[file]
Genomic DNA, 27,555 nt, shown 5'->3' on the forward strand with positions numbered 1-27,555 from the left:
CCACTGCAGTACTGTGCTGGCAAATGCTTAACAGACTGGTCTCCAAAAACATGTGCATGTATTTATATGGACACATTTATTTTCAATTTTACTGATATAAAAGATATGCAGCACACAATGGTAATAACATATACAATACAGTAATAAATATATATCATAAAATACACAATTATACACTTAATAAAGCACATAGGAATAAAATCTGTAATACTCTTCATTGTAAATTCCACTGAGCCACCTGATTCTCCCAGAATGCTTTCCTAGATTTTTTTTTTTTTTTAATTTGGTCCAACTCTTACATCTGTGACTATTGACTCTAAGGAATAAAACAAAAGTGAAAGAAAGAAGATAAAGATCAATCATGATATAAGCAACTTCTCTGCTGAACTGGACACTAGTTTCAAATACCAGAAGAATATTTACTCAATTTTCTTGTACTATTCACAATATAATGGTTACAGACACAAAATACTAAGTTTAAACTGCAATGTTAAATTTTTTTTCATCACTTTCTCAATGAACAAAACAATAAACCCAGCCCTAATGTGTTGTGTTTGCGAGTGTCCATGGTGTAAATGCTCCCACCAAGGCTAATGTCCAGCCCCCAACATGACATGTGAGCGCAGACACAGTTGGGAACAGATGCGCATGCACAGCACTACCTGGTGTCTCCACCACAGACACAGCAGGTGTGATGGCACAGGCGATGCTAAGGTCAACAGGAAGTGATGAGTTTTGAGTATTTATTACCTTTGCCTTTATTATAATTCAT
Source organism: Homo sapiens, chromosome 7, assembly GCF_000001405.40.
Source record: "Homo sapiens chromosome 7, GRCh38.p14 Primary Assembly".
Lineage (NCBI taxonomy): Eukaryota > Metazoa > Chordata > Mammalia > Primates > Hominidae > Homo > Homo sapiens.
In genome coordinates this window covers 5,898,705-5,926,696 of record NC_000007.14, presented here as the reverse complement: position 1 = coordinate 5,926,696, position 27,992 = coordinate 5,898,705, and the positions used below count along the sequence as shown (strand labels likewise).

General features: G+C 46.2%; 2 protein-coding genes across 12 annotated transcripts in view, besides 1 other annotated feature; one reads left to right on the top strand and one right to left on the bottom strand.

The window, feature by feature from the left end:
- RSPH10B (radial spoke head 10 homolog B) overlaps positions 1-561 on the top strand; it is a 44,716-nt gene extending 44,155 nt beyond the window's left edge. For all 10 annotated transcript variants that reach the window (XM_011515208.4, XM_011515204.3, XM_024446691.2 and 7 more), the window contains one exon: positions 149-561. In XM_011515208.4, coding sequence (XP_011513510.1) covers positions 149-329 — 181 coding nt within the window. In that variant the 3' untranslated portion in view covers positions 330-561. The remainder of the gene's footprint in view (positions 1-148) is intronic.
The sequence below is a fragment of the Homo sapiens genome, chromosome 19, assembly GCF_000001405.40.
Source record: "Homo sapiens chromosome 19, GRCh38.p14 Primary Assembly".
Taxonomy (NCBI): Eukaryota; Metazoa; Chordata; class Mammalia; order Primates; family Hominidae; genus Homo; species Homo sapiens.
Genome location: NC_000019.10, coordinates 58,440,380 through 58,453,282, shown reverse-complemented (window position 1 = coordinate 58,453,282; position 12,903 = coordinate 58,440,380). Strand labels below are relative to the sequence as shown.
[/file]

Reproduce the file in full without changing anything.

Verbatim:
Genomic DNA, 27,555 nt, shown 5'->3' on the forward strand with positions numbered 1-27,555 from the left:
CCACTGCAGTACTGTGCTGGCAAATGCTTAACAGACTGGTCTCCAAAAACATGTGCATGTATTTATATGGACACATTTATTTTCAATTTTACTGATATAAAAGATATGCAGCACACAATGGTAATAACATATACAATACAGTAATAAATATATATCATAAAATACACAATTATACACTTAATAAAGCACATAGGAATAAAATCTGTAATACTCTTCATTGTAAATTCCACTGAGCCACCTGATTCTCCCAGAATGCTTTCCTAGATTTTTTTTTTTTTTTAATTTGGTCCAACTCTTACATCTGTGACTATTGACTCTAAGGAATAAAACAAAAGTGAAAGAAAGAAGATAAAGATCAATCATGATATAAGCAACTTCTCTGCTGAACTGGACACTAGTTTCAAATACCAGAAGAATATTTACTCAATTTTCTTGTACTATTCACAATATAATGGTTACAGACACAAAATACTAAGTTTAAACTGCAATGTTAAATTTTTTTTCATCACTTTCTCAATGAACAAAACAATAAACCCAGCCCTAATGTGTTGTGTTTGCGAGTGTCCATGGTGTAAATGCTCCCACCAAGGCTAATGTCCAGCCCCCAACATGACATGTGAGCGCAGACACAGTTGGGAACAGATGCGCATGCACAGCACTACCTGGTGTCTCCACCACAGACACAGCAGGTGTGATGGCACAGGCGATGCTAAGGTCAACAGGAAGTGATGAGTTTTGAGTATTTATTACCTTTGCCTTTATTATAATTCAT
Source organism: Homo sapiens, chromosome 7, assembly GCF_000001405.40.
Source record: "Homo sapiens chromosome 7, GRCh38.p14 Primary Assembly".
Lineage (NCBI taxonomy): Eukaryota > Metazoa > Chordata > Mammalia > Primates > Hominidae > Homo > Homo sapiens.
In genome coordinates this window covers 5,898,705-5,926,696 of record NC_000007.14, presented here as the reverse complement: position 1 = coordinate 5,926,696, position 27,992 = coordinate 5,898,705, and the positions used below count along the sequence as shown (strand labels likewise).

General features: G+C 46.2%; 2 protein-coding genes across 12 annotated transcripts in view, besides 1 other annotated feature; one reads left to right on the top strand and one right to left on the bottom strand.

The window, feature by feature from the left end:
- RSPH10B (radial spoke head 10 homolog B) overlaps positions 1-561 on the top strand; it is a 44,716-nt gene extending 44,155 nt beyond the window's left edge. For all 10 annotated transcript variants that reach the window (XM_011515208.4, XM_011515204.3, XM_024446691.2 and 7 more), the window contains one exon: positions 149-561. In XM_011515208.4, coding sequence (XP_011513510.1) covers positions 149-329 — 181 coding nt within the window. In that variant the 3' untranslated portion in view covers positions 330-561. The remainder of the gene's footprint in view (positions 1-148) is intronic.
The sequence below is a fragment of the Homo sapiens genome, chromosome 19, assembly GCF_000001405.40.
Source record: "Homo sapiens chromosome 19, GRCh38.p14 Primary Assembly".
Taxonomy (NCBI): Eukaryota; Metazoa; Chordata; class Mammalia; order Primates; family Hominidae; genus Homo; species Homo sapiens.
Genome location: NC_000019.10, coordinates 58,440,380 through 58,453,282, shown reverse-complemented (window position 1 = coordinate 58,453,282; position 12,903 = coordinate 58,440,380). Strand labels below are relative to the sequence as shown.